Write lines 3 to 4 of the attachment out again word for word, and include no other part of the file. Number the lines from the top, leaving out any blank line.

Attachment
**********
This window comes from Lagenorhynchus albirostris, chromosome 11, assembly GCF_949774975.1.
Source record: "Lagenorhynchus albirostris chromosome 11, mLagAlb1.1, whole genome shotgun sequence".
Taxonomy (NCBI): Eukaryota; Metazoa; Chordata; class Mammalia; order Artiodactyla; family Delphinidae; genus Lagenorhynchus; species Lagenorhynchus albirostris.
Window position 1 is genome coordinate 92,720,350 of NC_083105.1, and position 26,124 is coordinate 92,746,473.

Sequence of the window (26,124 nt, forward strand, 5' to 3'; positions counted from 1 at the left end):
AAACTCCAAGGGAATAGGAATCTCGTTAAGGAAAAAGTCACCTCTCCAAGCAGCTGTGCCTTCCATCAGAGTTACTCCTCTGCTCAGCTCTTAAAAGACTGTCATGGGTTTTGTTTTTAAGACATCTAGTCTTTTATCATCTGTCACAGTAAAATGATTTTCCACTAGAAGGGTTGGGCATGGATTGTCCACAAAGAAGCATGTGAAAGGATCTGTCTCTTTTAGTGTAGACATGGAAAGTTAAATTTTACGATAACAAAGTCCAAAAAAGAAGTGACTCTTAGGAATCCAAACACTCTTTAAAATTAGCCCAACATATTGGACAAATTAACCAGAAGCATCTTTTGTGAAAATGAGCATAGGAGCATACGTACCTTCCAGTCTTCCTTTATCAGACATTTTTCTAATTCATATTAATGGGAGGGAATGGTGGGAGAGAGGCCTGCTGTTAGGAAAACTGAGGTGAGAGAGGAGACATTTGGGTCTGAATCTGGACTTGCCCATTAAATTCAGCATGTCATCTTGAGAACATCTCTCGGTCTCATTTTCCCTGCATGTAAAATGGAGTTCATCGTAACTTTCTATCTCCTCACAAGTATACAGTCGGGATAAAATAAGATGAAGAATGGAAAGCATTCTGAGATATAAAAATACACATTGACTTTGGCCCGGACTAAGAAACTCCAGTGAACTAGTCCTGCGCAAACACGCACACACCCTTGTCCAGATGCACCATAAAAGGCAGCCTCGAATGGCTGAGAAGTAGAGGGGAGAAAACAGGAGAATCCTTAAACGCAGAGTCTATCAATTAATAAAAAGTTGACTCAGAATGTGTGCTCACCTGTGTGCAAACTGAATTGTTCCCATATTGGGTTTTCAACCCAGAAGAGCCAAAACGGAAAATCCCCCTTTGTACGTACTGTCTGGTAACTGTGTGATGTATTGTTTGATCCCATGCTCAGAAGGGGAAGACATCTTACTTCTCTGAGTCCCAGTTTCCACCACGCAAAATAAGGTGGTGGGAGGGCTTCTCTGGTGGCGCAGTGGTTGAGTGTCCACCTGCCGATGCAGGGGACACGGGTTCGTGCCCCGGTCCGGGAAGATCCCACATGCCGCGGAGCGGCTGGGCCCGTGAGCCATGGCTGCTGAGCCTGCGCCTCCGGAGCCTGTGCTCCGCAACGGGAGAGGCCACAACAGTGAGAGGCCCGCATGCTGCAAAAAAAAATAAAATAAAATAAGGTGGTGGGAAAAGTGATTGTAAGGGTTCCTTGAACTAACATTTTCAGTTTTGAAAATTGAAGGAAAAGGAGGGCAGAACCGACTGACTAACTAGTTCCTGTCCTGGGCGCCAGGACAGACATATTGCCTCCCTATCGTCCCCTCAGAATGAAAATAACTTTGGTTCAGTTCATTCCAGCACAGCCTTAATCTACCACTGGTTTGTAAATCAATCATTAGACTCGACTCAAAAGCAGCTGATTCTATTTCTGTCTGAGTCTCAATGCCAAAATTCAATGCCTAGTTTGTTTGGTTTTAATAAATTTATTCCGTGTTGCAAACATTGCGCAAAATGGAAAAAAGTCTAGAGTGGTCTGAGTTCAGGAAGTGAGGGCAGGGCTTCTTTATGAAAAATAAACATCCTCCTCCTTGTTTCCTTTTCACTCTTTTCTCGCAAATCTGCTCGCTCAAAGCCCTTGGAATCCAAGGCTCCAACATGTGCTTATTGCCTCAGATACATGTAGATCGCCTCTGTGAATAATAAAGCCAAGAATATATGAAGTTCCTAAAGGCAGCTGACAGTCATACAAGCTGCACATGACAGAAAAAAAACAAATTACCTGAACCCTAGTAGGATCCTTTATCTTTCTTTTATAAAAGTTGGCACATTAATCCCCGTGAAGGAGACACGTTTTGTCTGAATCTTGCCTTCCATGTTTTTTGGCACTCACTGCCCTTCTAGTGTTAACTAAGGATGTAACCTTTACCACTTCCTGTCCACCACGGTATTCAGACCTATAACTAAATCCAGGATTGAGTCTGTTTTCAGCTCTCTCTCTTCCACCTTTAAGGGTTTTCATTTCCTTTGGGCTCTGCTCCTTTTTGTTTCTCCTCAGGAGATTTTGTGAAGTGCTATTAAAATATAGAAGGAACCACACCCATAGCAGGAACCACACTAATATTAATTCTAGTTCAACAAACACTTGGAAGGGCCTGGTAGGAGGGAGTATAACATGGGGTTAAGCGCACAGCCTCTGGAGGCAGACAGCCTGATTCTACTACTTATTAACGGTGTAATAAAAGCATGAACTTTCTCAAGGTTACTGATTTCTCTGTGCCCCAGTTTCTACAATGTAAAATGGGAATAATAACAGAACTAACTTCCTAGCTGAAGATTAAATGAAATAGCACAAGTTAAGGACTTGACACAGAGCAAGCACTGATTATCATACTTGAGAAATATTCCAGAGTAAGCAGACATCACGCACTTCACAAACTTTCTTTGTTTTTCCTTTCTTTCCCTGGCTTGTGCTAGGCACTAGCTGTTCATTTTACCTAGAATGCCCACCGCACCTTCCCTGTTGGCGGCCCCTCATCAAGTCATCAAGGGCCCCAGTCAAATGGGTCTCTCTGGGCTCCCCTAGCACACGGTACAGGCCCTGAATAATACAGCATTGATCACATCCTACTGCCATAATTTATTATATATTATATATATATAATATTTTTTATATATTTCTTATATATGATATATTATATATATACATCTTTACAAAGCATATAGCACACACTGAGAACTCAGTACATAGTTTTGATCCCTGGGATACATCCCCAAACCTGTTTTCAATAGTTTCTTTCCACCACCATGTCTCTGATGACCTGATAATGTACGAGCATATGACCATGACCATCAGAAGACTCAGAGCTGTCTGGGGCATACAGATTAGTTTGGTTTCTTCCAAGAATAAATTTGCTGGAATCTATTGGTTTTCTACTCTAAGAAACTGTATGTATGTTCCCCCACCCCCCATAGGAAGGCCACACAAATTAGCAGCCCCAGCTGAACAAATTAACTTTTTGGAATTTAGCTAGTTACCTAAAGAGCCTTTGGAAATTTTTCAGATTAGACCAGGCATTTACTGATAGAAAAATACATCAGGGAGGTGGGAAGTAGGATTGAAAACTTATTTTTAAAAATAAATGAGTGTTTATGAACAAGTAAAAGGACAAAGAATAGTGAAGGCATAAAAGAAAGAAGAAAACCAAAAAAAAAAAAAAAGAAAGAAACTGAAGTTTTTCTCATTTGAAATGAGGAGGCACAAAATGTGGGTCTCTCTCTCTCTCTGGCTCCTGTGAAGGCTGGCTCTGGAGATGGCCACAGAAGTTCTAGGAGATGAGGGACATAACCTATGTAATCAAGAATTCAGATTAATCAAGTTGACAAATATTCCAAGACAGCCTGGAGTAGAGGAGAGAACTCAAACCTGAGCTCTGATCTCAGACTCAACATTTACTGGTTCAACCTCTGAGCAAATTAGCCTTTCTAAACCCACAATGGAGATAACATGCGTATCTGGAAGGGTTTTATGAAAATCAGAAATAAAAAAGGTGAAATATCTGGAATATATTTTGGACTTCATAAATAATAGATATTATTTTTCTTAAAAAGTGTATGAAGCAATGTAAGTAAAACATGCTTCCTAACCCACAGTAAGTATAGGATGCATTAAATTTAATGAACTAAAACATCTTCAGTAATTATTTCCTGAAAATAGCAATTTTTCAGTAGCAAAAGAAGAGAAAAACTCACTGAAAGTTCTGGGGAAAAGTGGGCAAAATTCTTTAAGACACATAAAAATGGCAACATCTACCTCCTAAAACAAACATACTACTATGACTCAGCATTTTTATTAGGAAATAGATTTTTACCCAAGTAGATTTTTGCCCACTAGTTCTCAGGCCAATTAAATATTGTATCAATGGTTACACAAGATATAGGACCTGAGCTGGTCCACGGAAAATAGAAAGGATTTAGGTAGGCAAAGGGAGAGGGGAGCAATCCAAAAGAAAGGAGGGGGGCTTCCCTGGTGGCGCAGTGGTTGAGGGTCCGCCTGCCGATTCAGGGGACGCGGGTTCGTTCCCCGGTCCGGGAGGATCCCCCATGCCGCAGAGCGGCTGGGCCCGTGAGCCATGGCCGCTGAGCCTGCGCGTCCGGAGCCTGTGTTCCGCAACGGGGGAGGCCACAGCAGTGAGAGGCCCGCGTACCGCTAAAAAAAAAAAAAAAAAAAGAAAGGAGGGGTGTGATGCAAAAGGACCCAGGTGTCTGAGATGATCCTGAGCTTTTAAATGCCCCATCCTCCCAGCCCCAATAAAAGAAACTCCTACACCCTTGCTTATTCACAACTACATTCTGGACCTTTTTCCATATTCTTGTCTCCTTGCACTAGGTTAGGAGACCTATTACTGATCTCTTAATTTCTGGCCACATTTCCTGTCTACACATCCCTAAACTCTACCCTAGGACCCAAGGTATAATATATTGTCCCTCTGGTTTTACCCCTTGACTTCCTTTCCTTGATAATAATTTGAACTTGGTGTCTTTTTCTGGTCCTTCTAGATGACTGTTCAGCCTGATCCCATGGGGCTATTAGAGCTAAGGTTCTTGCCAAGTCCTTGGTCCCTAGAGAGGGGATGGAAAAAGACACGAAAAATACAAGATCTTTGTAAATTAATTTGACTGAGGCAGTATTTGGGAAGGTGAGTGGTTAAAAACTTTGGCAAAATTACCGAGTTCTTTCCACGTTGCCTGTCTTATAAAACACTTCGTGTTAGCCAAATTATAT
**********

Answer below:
Taxonomy (NCBI): Eukaryota; Metazoa; Chordata; class Mammalia; order Artiodactyla; family Delphinidae; genus Lagenorhynchus; species Lagenorhynchus albirostris.
Window position 1 is genome coordinate 92,720,350 of NC_083105.1, and position 26,124 is coordinate 92,746,473.